• Kyna Hamill

    Kyna Hamill is the director of the College of Arts & Sciences Core Curriculum and a senior lecturer in the College of Fine Arts School of Theatre. She specializes in Baroque theatricality, theater and visual culture, and theater and war. Profile

    She can be reached at kyna@bu.edu.

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There is 1 comment on POV: What Makes for a Satisfying Ending?

  1. Trigger Warning: mentions of su*c*de

    I lie somewhere in between your students because although I’m the type of person that is obsessed with answers and information, my favorite book is Looking for Alaska. If you haven’t read Looking for Alaska yet, don’t read this comment. Please read the book first, this comment doesn’t come close to doing it justice.

    I first read this book when I was 11 and hated it. I had no idea what was going on, no idea what this elusive concept of the “labyrinth” was, and was frustrated because “Why couldn’t people just say what they meant instead of making it complicated?” I gave it another shot two summers ago and fell in love with it, but the ending bothered me to no end (pun intended).

    See, I still don’t know if Alaska killed herself on purpose or not. It was a car “accident,” but she did write that the only way out of the labyrinth was straight and fast, and she was definitely upset and drunk that night. I’ve thought about this long and hard, and this question will probably plague me for at least the next decade. I just want to know and I hate the fact that I don’t. I hate that I’m left in the dark and yet I love it.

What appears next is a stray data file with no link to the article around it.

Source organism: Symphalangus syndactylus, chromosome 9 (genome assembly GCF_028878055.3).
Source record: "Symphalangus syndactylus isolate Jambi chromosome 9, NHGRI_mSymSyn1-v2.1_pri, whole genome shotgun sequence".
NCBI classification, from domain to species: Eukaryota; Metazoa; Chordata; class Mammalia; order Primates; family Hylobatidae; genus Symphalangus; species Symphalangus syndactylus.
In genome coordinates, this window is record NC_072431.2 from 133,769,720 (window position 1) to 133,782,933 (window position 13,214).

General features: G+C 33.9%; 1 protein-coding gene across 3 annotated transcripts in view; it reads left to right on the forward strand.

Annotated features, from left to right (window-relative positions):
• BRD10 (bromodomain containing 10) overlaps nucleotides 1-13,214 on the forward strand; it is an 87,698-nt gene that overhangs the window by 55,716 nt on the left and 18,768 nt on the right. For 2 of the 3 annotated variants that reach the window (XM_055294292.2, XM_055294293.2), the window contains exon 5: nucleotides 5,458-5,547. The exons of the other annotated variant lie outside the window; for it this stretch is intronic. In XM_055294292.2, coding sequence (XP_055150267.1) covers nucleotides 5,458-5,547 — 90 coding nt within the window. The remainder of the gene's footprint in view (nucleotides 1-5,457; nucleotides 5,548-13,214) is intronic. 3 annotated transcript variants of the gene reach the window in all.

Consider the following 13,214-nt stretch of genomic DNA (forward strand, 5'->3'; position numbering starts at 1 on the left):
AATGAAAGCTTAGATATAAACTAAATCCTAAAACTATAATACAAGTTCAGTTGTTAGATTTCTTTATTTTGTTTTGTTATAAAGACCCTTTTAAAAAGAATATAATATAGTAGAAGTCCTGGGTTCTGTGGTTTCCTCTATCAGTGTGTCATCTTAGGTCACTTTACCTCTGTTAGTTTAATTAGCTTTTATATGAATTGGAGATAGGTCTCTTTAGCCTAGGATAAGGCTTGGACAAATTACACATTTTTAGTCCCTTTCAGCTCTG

I love being able to shine a flashlight on whichever corner of the room I choose and being able to think about the endless reasons why she died. There’s also a feeling of helplessness that the ending evokes. I don’t know if she died on purpose and there’s nothing I can do to bring her back. Miles writes an essay on the labyrinth, Alaska, and the way out, which makes me feel even more helpless because if only Alaska was alive to know how much Miles cared.

    I do think that the ending was meant to stir up some of the same emotions we experience while mourning the loss of a loved one. There’s nothing we can do and we have to live with that. To answer the question of “What do we need in an ending?” I think it changes with every story and reader. Some of us want to know everything we possibly can and can’t bear the thought of leaving a character “behind,” and yet, somehow we have to. In other scenarios, such as Rapunzel, I probably would’ve been disappointed if I didn’t know what happened at the end and frankly, I don’t know if I could live with that.

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